There’s an unfortunate trend amongst contemporary bands who sing about war to turn it into exactly the sort of glorification of militaristic strength that makes far-right nuts salivate at the thought of burly men dying for their incessant patriotism. So, it’s good to see Memoriam, a band lauded as somewhat a spiritual successor to Bolt Thrower, intermix their war themes with explicitly left-leaning tracks, as well as at least one that highlights the horrors of warfare. Originally formed as a tribute to late Bolt Thrower drummer Martin “Kiddie” Kearns, the four-piece are fronted by the legendary death metallers’ ex-vocalist Karl Willets, who has used his platform on Twitter to speak out against discrimination, a viewpoint reflected in ‘Bleed The Same’, an equality-promoting track from last year’s The Silent Vigil.

This time around, amongst tracks that confront the horror of war and the despair of being in mourning, the band find time to criticise the brutal fiscal policy of austerity that has plagued the UK since the recession (“A shameful crisis of morality / as millions live and die in poverty / is this the 21st Century? / there has to be a better way”), take aim at deceitful politicians (“Rhetoric of hate / poisoning the mind / political debate / blind following the blind”) and send a message to the government to help PTSD-afflicted veterans rather than see them out on the street (“A message to the government / honour the military covenant”).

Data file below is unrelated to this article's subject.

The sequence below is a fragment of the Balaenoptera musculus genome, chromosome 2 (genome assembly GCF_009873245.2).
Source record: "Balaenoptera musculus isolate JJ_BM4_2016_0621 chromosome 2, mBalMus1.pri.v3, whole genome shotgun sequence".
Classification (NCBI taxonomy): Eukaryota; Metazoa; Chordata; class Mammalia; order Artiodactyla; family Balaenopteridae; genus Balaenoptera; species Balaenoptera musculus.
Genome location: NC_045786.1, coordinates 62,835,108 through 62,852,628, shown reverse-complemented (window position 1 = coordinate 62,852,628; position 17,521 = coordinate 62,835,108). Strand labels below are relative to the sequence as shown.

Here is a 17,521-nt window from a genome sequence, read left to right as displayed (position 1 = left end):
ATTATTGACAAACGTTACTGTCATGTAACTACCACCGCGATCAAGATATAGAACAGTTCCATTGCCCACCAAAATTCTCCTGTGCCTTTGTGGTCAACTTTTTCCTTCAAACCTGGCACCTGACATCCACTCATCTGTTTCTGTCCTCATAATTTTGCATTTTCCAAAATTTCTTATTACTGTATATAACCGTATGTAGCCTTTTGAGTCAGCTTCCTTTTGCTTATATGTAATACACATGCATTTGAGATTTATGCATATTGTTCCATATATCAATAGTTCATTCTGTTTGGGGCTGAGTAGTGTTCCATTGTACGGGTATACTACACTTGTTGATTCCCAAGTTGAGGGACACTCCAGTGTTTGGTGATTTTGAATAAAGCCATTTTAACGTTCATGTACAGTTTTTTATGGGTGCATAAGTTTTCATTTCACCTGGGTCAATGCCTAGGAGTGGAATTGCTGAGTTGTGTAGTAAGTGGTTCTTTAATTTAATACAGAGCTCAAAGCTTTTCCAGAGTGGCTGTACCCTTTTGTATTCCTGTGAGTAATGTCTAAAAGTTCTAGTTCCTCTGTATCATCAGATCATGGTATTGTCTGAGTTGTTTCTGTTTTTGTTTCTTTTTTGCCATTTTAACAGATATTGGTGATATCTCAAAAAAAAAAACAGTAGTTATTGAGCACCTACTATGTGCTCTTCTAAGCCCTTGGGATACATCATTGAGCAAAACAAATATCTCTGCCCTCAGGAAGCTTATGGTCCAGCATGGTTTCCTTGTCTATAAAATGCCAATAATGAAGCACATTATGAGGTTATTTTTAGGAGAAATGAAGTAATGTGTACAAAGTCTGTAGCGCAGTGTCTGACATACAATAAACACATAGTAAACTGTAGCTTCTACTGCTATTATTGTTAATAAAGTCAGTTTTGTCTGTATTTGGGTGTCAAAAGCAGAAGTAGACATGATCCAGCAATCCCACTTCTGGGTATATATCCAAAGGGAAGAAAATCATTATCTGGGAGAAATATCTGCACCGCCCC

Such messages are bolstered by Requiem For Mankind’s more polished production than past affairs, which strips some of the rawness but undoubtedly helps the guitars to hit harder than ever, and Andy Whale’s (also a former member of Bolt Thrower) percussion simply booms out of the speakers. Though it does nothing no fan of death metal won’t have already heard elsewhere – in fact, even amongst the current crop of fantastic OSDM artists, Memoriam are resoundingly old-school – it reruns the genre’s tropes with such finesse that even the most pessimistic of those who spend their time bemoaning oversaturation will still struggle not to give in to the monstrous grooves and steamrolling riffs.

If you weren’t convinced before, there’s more than enough here to convince you that Memoriam are no tribute act. Whether it’s the more mid-paced monstrosity of ‘In The Midst Of Desolation’, the targeted momentum of ‘Austerity Kills’ or the irresistible grooves of ‘The Veteran’, this is an album packed with bangers so infectious that they’ll worm their way into your brain and keep you up late into the night.

Requiem For Mankind is out 21st June on Nuclear Blast. Purchase here.

Words: George Parr


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